Caskets are often the single most expensive component of a traditional full-service funeral. They vary widely in style and price and are sold primarily for their visual appeal. They are typically constructed of metal, wood, fiberboard, fiberglass, or plastic. An average casket costs around $2,500 – $3,000, but you can spend $10,000 or more for an upscale one, or you can purchase a standard metal casket for as little as $995. And there is no state law (in any state) that stipulates that a casket must be used for a burial; CLICK HERE for information about natural burial.

       When you visit a funeral home or showroom to shop for a casket, the Funeral Rule requires the funeral director to show you a list of caskets they sell, with descriptions and prices, before showing you the caskets. Since the average casket shopper buys one of the first three models shown, generally the middle-priced of the three, it is in the seller’s best interest to start out with higher-end models. If you haven’t seen some of the lower-priced models on the price list, ask to see them — but don’t be surprised if they’re not prominently displayed, or not on display at all.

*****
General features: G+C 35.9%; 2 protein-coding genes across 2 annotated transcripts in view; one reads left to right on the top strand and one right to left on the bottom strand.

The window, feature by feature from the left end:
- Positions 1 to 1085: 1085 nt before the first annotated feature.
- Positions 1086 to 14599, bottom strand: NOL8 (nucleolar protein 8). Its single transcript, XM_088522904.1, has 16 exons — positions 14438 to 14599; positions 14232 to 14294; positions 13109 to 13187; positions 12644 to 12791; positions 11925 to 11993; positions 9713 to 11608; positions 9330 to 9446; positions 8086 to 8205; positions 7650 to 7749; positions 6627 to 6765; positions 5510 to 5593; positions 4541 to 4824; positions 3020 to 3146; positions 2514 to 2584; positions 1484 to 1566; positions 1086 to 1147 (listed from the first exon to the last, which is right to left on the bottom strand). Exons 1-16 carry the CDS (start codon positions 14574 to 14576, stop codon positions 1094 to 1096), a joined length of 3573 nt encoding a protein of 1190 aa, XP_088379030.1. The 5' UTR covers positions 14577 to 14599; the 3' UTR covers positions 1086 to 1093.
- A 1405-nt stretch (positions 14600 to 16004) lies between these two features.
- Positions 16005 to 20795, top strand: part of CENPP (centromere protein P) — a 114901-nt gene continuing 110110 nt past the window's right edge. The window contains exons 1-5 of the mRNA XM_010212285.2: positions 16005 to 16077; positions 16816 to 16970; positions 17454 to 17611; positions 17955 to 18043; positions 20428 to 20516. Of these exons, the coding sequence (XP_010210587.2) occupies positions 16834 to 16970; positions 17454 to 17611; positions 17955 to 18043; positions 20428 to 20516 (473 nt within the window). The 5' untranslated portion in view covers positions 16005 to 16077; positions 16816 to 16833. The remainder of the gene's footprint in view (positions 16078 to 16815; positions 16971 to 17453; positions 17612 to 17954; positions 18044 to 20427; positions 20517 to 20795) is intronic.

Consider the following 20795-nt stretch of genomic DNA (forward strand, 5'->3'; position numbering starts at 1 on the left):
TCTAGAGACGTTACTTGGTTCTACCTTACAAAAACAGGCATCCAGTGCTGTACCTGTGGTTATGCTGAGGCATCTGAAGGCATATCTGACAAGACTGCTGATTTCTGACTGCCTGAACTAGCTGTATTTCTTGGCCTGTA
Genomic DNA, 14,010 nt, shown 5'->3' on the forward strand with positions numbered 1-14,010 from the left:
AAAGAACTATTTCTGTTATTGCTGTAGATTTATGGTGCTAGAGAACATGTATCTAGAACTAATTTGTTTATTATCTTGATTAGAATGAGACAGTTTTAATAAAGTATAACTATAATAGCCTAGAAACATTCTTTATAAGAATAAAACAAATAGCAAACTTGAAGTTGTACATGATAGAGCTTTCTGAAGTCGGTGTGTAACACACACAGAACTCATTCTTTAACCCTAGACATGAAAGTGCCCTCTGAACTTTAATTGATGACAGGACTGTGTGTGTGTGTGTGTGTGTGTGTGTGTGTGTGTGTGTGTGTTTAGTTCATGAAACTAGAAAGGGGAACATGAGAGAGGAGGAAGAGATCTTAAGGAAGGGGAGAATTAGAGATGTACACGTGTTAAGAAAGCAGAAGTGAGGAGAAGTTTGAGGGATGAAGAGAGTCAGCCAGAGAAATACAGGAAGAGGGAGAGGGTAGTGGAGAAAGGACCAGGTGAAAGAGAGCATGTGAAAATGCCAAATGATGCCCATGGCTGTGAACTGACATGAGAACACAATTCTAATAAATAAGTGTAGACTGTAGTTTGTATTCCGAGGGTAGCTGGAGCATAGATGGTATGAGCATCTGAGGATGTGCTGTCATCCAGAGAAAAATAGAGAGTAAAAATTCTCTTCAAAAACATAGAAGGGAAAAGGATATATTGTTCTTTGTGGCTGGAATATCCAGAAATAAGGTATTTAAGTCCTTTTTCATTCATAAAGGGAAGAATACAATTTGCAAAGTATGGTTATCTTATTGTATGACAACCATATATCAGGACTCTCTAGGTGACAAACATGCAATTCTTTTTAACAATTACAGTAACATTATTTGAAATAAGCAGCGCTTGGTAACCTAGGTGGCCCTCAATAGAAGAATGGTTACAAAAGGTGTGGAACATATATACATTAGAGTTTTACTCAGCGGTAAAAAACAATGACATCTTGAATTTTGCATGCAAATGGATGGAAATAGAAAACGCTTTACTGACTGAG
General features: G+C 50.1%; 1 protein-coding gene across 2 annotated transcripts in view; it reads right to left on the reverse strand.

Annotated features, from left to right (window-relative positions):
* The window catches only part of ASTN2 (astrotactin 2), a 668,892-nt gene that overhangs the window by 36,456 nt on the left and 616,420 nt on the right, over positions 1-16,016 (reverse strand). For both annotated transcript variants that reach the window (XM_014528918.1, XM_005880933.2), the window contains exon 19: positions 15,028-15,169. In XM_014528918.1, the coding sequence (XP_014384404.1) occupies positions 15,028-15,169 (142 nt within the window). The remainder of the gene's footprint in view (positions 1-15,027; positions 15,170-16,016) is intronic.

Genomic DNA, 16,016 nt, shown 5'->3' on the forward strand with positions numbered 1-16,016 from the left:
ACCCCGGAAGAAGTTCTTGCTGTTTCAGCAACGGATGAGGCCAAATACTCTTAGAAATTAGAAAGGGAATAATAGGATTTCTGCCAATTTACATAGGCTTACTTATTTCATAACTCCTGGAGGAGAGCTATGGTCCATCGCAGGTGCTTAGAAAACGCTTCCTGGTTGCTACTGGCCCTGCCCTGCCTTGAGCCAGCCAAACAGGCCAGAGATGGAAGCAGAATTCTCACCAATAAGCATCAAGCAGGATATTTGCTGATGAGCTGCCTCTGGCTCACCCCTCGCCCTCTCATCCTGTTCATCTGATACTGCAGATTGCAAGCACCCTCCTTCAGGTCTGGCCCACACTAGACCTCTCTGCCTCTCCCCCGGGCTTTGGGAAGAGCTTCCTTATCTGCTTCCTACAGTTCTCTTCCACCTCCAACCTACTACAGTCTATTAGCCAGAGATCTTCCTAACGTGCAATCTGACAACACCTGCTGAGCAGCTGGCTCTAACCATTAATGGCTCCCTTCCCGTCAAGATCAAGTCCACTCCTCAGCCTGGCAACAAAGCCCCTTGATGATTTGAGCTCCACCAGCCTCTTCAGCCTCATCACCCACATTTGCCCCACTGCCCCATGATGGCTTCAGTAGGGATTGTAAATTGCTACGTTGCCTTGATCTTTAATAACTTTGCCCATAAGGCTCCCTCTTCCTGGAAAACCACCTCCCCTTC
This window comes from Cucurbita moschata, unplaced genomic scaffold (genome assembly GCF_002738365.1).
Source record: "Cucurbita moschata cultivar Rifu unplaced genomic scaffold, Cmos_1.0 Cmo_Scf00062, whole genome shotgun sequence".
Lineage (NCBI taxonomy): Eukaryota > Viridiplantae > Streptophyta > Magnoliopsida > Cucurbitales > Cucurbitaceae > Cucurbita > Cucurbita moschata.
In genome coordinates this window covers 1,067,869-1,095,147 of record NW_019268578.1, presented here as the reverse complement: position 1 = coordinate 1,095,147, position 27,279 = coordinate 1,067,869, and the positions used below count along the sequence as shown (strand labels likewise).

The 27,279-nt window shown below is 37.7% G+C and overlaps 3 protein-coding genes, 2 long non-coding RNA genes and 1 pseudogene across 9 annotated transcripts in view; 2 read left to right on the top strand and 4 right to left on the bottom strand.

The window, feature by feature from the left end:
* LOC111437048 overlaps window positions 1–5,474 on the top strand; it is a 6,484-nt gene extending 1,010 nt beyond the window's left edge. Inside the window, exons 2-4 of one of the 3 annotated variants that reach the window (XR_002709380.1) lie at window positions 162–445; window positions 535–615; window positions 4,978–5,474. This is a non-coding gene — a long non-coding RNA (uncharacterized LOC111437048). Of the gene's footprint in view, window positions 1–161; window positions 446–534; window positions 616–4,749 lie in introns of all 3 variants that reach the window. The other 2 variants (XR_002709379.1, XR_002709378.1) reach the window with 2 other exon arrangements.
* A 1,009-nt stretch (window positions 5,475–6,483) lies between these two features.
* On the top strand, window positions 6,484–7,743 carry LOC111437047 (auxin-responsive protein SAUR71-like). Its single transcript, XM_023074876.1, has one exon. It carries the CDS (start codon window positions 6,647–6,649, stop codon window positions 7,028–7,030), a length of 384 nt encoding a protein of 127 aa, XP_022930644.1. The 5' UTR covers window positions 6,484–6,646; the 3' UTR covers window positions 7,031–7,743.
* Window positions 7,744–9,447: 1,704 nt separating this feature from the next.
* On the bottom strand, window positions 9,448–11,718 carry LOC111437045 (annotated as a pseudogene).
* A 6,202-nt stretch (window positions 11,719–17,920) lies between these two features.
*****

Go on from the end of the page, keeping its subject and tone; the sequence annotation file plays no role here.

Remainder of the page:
Traditionally, caskets have been sold only by funeral homes. But more and more, showrooms and websites operated by third-party dealers are selling caskets. You can buy a casket from one of these dealers and have it shipped directly to the funeral home. The Funeral Rule requires funeral homes to agree to use a casket you bought elsewhere, and doesn’t allow them to charge you a fee for doing so. Furthermore, due to the competition on casket sales and declining profits for funeral homes, many funeral homes will price match online casket prices. If you can find a lower price from another source for the casket model your funeral home is offering, it may worth bringing that information to the funeral home to see if they will offer you a better price.

Many online casket retailers will deliver next day across the United States. As with any online purchase, you should ensure that you are dealing with a trustworthy and reputable company, and that you have some assurances about after-sales service. The last thing you want is to order a casket online and have problems with delivery! However, many people are ordering caskets online every day because the amount of money that can be saved on the overall cost of a funeral is significant. 

Retail giants Costco and Walmart both now sell caskets online. Costco offers a limited selection supplied through Universal Casket Company, with standard 3-day delivery or expedited shipping, at prices starting at $1,149. Walmart offers an online range of caskets starting at $995. Another on-line vendor with an extensive list of caskets is